In "Aubade," Philip Larkin, whom the late Christopher Hitchens named as his favorite poet, wrote in the voice of a non-believing sensualist facing death and the extinction of the senses:
This is a special way of being afraid
No trick dispels. Religion used to try,
That vast, moth-eaten musical brocade
Created to pretend we never die,
And specious stuff that says No rational being
Can fear a thing it will not feel, not seeing
That this is what we fear—no sight, no sound,
No touch or taste or smell, nothing to think with,
Nothing to love or link with,
The anasthetic from which none come round
On December 15th, after an 18-month struggle with esophageal cancer, Hitchens himself went under that anesthetic. Since June of 2010, when he first announced his diagnosis, believers of all faiths have been hoping, and of course praying, that the author of God is Not Great would see their particular brand of the light. He didn't. Hitchens died, as people used to say, unrepentant, or as Larkin would say, facing Nothing. Though a believer myself, I can't help admiring Hitchens for being consistent to the end. Given his intellect and his daring, what kept him out of all the folds can't be anything so commonplace as stubbornness or complacency; it must have been genuine courage.
"One thing that grave illness does," wrote Hitchens, "is to make you examine familiar principles and seemingly reliable sayings." The saying Hitchens discarded quickest was one he might have used to comfort or flatter himself, namely, "Whatever does not kill me, makes me stronger." While conceding that emerging intact from a car wreck or an emotional crisis sometimes left him with "a fatuous sense of toughness," Hitchens recognized painful illness as a permanent game-changer:
[If non-lethal pain were a fortifying agent], then each attack, each stroke, each vile hiccup, each slime assault, would collectively build one up and strengthen resistance. And this is plainly absurd. So we are left with something quite unusual in the annals of unsentimental approaches to extinction: not the wish to die with dignity but the desire to have died.
Among the painfully afflicted, this desire to have died must be a universal. Catholics no less faithful than Therese of Lisieux and William F. Buckley copped to it openly. But Hitchens did no more to hasten his own death than either of them. In fact, not altogether unlike the Little Flower of Jesus—or, for that matter, Blessed John Paul the Great—Hitchens transformed his corporeal breakdown into a bully pulpit. Though never without some regard for his looks—he once wrote of reaching the age when "only women want to go to bed with me"—he appeared in public hairless, pain distorting his features. He shared the fright he felt when his voice "suddenly rose to a childish (or perhaps piglet-like) piping squeak."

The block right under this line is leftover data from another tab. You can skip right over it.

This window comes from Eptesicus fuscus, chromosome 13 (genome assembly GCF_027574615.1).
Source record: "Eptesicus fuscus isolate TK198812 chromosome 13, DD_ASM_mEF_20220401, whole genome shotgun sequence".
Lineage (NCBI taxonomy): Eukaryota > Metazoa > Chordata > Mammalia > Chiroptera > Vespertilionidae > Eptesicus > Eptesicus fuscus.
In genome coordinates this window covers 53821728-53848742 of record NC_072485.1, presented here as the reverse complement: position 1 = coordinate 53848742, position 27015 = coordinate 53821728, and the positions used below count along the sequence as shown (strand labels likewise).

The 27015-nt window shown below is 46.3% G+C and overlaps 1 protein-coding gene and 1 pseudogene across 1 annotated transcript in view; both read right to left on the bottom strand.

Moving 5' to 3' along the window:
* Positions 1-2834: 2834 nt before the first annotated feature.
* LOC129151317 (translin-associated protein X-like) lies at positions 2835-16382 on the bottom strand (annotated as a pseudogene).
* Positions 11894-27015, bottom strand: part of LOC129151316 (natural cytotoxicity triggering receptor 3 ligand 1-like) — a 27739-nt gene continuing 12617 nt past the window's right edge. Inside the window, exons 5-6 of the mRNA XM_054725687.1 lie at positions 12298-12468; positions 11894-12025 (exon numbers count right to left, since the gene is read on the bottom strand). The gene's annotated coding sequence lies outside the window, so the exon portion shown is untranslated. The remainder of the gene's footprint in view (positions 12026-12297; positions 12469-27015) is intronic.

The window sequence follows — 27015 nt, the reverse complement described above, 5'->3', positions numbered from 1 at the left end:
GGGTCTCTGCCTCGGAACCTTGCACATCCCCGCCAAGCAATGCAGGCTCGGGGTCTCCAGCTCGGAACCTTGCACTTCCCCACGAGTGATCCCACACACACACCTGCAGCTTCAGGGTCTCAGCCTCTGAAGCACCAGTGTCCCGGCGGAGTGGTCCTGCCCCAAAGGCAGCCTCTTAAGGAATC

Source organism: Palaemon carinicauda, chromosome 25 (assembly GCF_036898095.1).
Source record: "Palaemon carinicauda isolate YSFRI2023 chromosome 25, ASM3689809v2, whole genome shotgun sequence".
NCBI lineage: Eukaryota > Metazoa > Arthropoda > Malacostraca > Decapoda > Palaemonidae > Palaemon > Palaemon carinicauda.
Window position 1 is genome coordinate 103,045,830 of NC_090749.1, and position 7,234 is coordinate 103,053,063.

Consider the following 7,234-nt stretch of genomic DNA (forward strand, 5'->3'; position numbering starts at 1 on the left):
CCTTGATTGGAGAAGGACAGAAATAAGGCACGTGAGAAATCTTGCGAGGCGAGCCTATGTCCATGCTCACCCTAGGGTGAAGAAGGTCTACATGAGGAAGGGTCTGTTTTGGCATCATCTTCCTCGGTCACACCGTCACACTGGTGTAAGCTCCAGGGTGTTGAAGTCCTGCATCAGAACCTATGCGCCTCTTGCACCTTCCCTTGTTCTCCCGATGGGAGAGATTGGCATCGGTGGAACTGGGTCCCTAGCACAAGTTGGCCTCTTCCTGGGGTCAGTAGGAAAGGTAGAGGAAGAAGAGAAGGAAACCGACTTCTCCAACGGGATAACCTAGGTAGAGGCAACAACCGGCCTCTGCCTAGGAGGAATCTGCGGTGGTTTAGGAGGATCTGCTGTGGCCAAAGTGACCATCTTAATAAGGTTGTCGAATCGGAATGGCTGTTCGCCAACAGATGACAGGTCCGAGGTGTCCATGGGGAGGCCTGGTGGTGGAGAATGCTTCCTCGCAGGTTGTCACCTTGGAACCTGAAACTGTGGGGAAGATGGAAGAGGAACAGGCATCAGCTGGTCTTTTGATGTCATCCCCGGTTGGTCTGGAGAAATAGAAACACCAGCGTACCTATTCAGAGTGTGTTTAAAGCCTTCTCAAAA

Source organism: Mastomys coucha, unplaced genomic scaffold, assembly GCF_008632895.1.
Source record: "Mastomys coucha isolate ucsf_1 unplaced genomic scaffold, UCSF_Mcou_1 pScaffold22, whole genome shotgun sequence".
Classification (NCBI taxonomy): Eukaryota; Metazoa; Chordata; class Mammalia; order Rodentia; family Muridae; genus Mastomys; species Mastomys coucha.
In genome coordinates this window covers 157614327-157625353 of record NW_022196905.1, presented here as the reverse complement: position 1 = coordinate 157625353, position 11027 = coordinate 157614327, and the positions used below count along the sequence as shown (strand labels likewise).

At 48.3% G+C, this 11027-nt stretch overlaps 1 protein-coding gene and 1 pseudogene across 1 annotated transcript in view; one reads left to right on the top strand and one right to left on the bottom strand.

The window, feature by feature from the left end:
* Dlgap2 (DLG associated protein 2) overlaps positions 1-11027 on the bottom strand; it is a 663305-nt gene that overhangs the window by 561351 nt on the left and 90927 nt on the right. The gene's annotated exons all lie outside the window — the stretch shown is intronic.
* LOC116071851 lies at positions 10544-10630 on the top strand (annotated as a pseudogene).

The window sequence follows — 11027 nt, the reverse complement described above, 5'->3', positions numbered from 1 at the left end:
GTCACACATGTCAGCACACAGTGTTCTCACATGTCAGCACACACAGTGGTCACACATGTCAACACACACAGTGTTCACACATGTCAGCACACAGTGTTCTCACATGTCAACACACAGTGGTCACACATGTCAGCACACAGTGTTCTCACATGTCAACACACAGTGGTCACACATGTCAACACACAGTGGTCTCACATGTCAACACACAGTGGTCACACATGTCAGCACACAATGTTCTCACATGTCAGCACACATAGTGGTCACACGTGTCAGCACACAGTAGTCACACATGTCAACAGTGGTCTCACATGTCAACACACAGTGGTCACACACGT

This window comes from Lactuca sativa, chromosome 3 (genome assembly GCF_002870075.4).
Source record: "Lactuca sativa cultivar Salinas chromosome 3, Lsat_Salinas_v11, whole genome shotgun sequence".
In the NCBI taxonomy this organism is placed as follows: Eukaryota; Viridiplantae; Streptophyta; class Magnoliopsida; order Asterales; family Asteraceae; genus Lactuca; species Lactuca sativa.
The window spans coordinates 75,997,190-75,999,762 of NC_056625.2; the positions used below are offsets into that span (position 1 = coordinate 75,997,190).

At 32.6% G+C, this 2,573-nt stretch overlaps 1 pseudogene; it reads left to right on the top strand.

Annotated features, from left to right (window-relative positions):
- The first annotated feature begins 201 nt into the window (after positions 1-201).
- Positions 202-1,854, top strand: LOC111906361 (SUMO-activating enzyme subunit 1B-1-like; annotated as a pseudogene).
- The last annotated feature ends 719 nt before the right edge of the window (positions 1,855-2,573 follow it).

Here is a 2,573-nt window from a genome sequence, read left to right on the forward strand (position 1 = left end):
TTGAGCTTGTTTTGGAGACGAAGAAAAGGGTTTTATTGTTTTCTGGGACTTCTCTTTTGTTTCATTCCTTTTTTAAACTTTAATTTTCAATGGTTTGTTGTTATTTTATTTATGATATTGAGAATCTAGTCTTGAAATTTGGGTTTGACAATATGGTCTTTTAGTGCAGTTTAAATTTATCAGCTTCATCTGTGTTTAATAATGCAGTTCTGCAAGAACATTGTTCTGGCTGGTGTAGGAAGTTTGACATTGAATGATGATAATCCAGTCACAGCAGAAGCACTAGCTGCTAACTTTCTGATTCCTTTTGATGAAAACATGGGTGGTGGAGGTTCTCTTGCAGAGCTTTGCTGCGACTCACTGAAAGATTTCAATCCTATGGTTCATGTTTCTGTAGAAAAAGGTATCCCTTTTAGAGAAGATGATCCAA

Any man who compares near-muteness to "an attack of impotence" is above anything like childish, stiff-necked pride. He's likewise above mere exhibitionistic displays of self-pity. In meditating on the degradation of his voice, Hitchens displays a scientist's concern for accuracy and a poet's sense of wonder. "I 'was' my voice," he writes, and admits living for the pleasures that come from human speech, among them the refinement of the written word. But though Hitchens wishes for "most beautiful apposition of two of the simplest words in our language: the freedom of speech," he recognizes that in its absence he can "do the listening for free" when visited by friends whose speeches normally sell out houses.
In the 15th-century Ars Moriendi, the devil fishes for the dying with five temptations, among them impatience. Hitchens faced the paradox I was my voice; my voice is gone, and yet I am, along with the possibility of worse, without bitterness or bravado. This is the work of a man who has grappled with impatience and finally tamed it. Even if the taming brought Hitchens no closer to communion with the faithful in formal terms, it's an act the faithful might do well to emulate.